In the Gardens of the Trocadéro in Paris, around 40 protestors with signs and whistles gathered around an enormous Syrian flag to show their support for the country’s president. In the photographs affixed to the signs, Bashar al-Assad wears a gray suit...
A cute kid named Florent shows his support for Bashar al-Assad. This is his second time protesting on behalf of the regime.
On Saturday, October 20, in the Gardens of the Trocadéro in Paris, just across the Seine from the Eiffel Tower, around 40 protestors with signs and whistles gathered around an enormous Syrian flag to show their support for the country’s president. In the photographs affixed to the signs, Bashar al-Assad wears a gray suit and a shit-eating grin.
As I approached the group, wading through two other protests taking place in the same square—one for Southern Moroccan independence, the other somehow affiliated with the Ivory Coast—I was overwhelmed with images of Assad, who most of the world holds responsible for 20,000 deaths over the past 20 months of civil war in Syria. The folks who had assembled here are some of his biggest fans.
Saïd, a 30-something French Syrian who refused to give me his last name, said that he admires Assad’s fashion sense, along with everything else about him: “Just have a look at the suit. He’s stylish.” Saïd told me that he and his family have been Assad supporters since the beginning of the uprising. His mother is a Sunni Muslim and his father is a Christian, and he’s convinced that only Assad can maintain the secular Syrian state. “With Bashar, the different religions can coexist. If the United States helps depose him, it’ll be over. Salafis will take over and kill everyone.”
It’s true that these protestors have a lot to lose if religious factions manage to commandeer the country. Many of them are related to families of regime officials, Syrian Christians and members of the Alawite sect that also includes golden-boy Bashar. Any and all of these groups could be persecuted if Islamic law is instated in the country.
Three Syrian women who live in Paris smile for their favorite dictator.
Nordine, a French fighter pilot of Syrian origin, attended the rally in his military uniform and wore a cap decorated with a Syrian flag. “I studied and learned my job in the United States to protect and serve my country,” he said. “As a Syrian Alawite, I do my best to protect my people against barbarians.” When I asked him whom he considers to be the most barbarous group in his homeland, his answer was immediate: “Those who kill women and children. Salafis, Saudis, Qataris.” He paused. “And Jews.”
Behind Nordine, a group had begun applauding and singing. After our conversation, Nordine walked toward them and took charge, proposing a new, manly chant in the form of a threat directed toward the French president: “[François] Hollande, go home, Syria is not yours!” Gathered around the huge black, white and red Syrian flag, they then started to yell a new, somewhat cryptic slogan: “[French minister of foreign affairs Laurent] Fabius Hollande, UN in Syria? No place for fascists in our country!” This seemed to confuse several protestors, who just continued to clap and smile.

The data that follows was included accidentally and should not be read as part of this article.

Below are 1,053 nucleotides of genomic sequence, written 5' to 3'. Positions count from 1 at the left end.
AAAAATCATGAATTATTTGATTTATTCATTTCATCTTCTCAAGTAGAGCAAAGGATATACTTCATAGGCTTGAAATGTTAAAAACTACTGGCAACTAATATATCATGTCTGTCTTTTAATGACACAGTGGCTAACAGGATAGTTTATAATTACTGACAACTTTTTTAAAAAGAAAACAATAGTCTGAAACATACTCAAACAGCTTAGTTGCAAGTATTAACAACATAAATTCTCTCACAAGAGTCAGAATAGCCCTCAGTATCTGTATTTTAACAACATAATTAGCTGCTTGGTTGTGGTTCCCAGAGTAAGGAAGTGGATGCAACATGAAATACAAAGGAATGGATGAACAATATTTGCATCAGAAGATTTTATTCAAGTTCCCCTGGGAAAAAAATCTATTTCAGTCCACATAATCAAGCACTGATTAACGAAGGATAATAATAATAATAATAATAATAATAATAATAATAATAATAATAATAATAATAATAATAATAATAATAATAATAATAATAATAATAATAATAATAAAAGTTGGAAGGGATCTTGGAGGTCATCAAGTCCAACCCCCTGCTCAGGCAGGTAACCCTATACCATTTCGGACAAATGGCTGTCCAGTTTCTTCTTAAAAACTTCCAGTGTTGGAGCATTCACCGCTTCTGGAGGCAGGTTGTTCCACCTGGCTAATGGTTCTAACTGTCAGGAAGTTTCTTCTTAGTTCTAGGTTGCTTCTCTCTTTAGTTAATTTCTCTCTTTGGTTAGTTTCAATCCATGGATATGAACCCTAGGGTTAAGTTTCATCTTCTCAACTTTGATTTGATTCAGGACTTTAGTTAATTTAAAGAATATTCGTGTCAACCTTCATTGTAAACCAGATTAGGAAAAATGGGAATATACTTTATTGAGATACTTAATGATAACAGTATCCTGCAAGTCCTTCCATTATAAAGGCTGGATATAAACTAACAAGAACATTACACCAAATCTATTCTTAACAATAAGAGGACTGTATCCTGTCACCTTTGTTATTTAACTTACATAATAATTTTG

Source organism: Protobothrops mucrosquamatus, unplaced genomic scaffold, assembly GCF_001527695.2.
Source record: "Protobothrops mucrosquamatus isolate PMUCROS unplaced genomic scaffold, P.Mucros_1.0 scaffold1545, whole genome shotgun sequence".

Florent, a French-born 17-year-old with braces, sang the slogans so loud that he irritated the Syrian mum standing next to him. “My parents agree with me, but they’re not here today,” he told me. “It’s the second time I’ve [publicly] supported the Syrian Army.” He said that he came to the square after reading about the protest on forums at the video-game website jeuxvideo.com.
I asked him whether the other forum members share his pro-Assad views and he mumbled an answer, trying to remain composed. “Jeuxvideo.com deals with a wide range of subjects: music, movies, politics… We don’t have all the same opinions. I’m nearly the only politically engaged individual,” he said. “But when I reach the voting age, my voice won’t go to the lefties!”
About 90 percent of the crowd were of Middle Eastern origin, and the remainder was composed of far-right activists, most of whom were associated with Alain Soral’s Égalité et Réconciliation, a faction closely linked to the notoriously xenophobic National Front. These activists kept repeating “Go Syria!” and clapping, all the while seeming uncomfortably aware that the Syrian community doesn’t accept them.
After a while, I almost forgot that these people are supporting a regime accused of war crimes; since I was the only journalist present, the protesters considered me a friend. A bunch of them came up to shake my hand—among them a 15-year-old girl wearing a camo outfit, two elderly Shia Syrians and a middle-aged woman with a sign in favor of Muammar Gaddafi. “He embodies the freedom of the Arab people,” she said. “He never surrendered to the American-Zionist empire. Just like me.”
By this point, I had been standing in the rain for nearly two hours. The protest was turning into a series of heated discussions between protestors (“UN, assholes!” someone shouted nearby), so I decided to pack it in. On the way to the metro station, I ran into one last demonstrator, a friendly older woman who wanted to explain what had pushed her to come to the rally.
A Christian, her family still lives in Damascus. “I’ve been there four times since the beginning of the war. It’s horrible,” she said. “I saw people die in front of me. I cried during the entire flight back. The rebels will kill anyone.”
After listing all the nations involved in the Syrian conflict, she came to an exhausted conclusion: “You know who’s orchestrating this, don’t you?” Uh oh, I thought. “It’s them, as always. The Jews.”
Photos by Hugo Denis-Queinec.
For an overview of the issues that have fueled the conflict in Syria, we recommend reading "Road to Ruin," our condensed timeline of Syrian history, and "The VICE Guide to Syria," a crash course on the country's geopolitical, cultural, and religious complexities.